Ole Miss was out on its feet, ripe for a knockout.
Kentucky led the Rebels, 42-25 at halftime. The Wildcats were switching defenses efficiently, at times playing a zone that was surprisingly effective. The Cats were stroking the triples and throwing down the highlight reel-worthy dunks. The crowd at Tad Smith Coliseum was, well, a tad quiet.
With 10 minutes to play, the lead was 19. Ole Miss was looking for a place to fall down. One more roundhouse punch might have done it – a three-pointer, an alley oop. But then…
The Cats began to back pedal, at times, leaning into the ropes. Mississippi landed one punch. Then another, and another. Even Marshall Henderson, who’d been virtually o-fer since the opening minutes of the game in Lexington, began to find the range.
Pretty soon it was Kentucky trying to clear its head, shake out the cobwebs. Now the Rebs were landing haymakers. A 22-point lead was down to six, inside the final two minutes – a two possession game.
Fortunately for the Wildcats, Julius Randle stood tall, pouring in 25 points and grabbing 13 rebounds, ringing up his 14th double-double of the season. Vitally important to his efforts was his performance at the free throw line, where he was 13-of-14 in an area where Kentucky has been less than stellar all season. In fact, the Wildcats as a team drained 27-of-30.
That’s why UK won it, 84-70 in Oxford. But it was a TKO when it could have been a stone-cold knockout.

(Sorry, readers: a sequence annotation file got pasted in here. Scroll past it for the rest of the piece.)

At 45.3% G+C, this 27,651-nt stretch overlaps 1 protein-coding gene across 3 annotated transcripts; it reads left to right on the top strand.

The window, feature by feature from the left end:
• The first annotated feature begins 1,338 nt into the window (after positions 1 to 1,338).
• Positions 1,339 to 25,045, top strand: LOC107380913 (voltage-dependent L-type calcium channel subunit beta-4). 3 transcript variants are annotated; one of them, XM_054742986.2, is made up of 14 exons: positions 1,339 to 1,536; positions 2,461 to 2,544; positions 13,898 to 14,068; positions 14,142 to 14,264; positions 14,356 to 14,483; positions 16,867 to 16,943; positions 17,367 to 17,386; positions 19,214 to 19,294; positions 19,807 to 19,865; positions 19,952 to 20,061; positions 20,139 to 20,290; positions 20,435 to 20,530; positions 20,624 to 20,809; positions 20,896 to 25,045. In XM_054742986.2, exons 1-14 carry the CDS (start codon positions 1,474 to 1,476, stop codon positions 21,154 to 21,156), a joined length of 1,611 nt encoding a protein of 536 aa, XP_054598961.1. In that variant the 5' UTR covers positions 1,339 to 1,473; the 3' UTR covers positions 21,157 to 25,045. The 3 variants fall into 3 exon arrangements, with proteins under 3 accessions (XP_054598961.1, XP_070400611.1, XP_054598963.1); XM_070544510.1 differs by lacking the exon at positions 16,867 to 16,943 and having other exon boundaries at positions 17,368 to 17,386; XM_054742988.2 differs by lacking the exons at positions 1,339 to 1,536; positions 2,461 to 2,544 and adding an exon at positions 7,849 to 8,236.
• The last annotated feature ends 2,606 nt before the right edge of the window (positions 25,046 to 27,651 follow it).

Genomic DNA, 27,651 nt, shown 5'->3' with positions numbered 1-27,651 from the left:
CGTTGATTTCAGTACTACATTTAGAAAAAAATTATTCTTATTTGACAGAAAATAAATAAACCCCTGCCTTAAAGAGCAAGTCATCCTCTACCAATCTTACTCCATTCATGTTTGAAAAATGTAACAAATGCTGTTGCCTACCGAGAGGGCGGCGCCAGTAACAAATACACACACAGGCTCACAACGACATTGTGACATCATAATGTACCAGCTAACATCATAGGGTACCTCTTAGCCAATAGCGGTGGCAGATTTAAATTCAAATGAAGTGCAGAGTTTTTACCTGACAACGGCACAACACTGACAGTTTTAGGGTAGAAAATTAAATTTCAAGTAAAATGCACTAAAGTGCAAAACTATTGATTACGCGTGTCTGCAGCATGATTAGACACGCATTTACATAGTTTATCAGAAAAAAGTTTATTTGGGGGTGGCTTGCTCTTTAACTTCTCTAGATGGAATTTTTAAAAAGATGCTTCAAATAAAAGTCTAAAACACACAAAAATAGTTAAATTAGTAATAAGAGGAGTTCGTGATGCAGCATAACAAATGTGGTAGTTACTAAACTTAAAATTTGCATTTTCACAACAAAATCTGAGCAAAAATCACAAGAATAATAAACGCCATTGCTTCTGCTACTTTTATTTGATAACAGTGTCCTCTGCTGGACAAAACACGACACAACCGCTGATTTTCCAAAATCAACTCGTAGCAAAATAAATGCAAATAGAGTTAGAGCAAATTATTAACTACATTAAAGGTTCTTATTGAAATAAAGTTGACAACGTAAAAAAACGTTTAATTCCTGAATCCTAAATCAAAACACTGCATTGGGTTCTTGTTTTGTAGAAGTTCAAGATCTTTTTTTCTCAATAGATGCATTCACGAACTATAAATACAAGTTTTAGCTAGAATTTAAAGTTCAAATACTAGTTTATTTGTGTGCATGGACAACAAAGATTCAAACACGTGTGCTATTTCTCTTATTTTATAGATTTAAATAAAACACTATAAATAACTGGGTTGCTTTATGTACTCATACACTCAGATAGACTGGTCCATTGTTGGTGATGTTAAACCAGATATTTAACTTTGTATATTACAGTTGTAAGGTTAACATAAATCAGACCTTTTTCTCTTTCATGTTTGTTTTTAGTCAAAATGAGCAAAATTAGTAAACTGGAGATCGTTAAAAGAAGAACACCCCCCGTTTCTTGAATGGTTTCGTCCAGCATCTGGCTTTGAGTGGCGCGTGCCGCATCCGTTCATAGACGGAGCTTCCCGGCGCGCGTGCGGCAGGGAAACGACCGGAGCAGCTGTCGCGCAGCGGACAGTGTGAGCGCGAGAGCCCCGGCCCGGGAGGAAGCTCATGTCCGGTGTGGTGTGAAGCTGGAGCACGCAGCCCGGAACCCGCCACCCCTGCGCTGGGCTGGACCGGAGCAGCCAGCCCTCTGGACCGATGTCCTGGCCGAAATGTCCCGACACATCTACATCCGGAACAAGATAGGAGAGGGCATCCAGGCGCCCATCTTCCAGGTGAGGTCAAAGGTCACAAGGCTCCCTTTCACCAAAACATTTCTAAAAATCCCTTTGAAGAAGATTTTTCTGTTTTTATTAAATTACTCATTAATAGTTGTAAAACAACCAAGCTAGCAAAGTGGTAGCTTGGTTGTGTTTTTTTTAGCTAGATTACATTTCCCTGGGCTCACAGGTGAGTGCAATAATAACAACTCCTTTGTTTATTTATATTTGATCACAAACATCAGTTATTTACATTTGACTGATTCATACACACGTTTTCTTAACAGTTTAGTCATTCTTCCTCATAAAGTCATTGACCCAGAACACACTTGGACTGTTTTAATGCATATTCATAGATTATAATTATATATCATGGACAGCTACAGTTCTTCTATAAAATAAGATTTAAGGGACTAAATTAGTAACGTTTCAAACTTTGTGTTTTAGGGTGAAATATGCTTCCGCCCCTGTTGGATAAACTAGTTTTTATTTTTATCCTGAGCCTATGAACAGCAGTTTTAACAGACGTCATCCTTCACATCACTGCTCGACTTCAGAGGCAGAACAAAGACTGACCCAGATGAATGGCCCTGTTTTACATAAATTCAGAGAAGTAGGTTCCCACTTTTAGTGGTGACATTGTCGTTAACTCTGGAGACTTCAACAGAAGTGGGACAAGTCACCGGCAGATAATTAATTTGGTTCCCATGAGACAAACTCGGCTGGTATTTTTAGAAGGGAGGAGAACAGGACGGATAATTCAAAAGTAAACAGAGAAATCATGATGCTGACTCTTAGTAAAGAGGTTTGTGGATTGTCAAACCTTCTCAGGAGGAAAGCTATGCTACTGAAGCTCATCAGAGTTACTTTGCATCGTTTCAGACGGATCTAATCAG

It was a 14-point victory that, at the end, hardly felt like a double-digit win. But it was the Wildcats’ first game back following the disappointing loss to Florida, and it WAS a Southeastern Conference road victory.
Still, John Calipari’s team had a chance to swing from the heels and make a much more passionate statement. Instead, the UK coach at the eight-minute mark decided to have his team work clock, something that a painfully young bunch surely needs to learn. But it just wasn’t working.
Instead of attacking the rim, the Cats worked the perimeter, shaving seconds off the clock but sucking the life out of their own momentum and failing to take care of the basketball. Kentucky turned it over 19 times and the Rebs responded. They gave themselves a chance.
Fortunately, their top gun pulled the trigger at some questionable times. Henderson finished with 18 points but missed 12 of 17 shots, prompting his coach in the post-game news conference to point out the bad shots taken by “you know who.” Everybody knew.
Mississippi shot 39 percent on the night to Kentucky’s 52; the Wildcats out-rebounded the home team, 39-23. And still, the Rebels nearly came all the way back, although Kennedy attributed the comeback to “Kentucky boredom, maybe.”
As for Calipari, he used the word “terrific” after the game, to describe some of the things his guys did, just a few days after the Florida loss. That game included, according to the UK coach, some of the best basketball his young Wildcats had ever played, until the more seasoned Gators took hold of the game with about 10 minutes left.
Tuesday night in Oxford the Cats, against an inferior and yet homestanding opponent, came out fighting. "We're growing into the kind of team I want to coach,” Calipari said. “You lose, you don't point fingers, you get angry, come back and do this."
They left town with a double-digit road victory. That’s a good thing. And now they have a chance to avenge two of their road losses, with LSU and Arkansas coming to Lexington. Every victory builds the resume’, with an eye on the NCAA Selections Committee. The return match with the Gators looms in Gainesville early next month.
Prior to that, there are still copious amounts of lessons to be learned. Among them, one would think: How to land a knockout punch when you get the chance.
(Dick Gabriel is in his 25th season with the UK TV and Radio Networks, and can be heard on the Big Blue Insider Monday through Friday from 6-8 p.m. ET on 630 WLAP-AM and wlap.com.)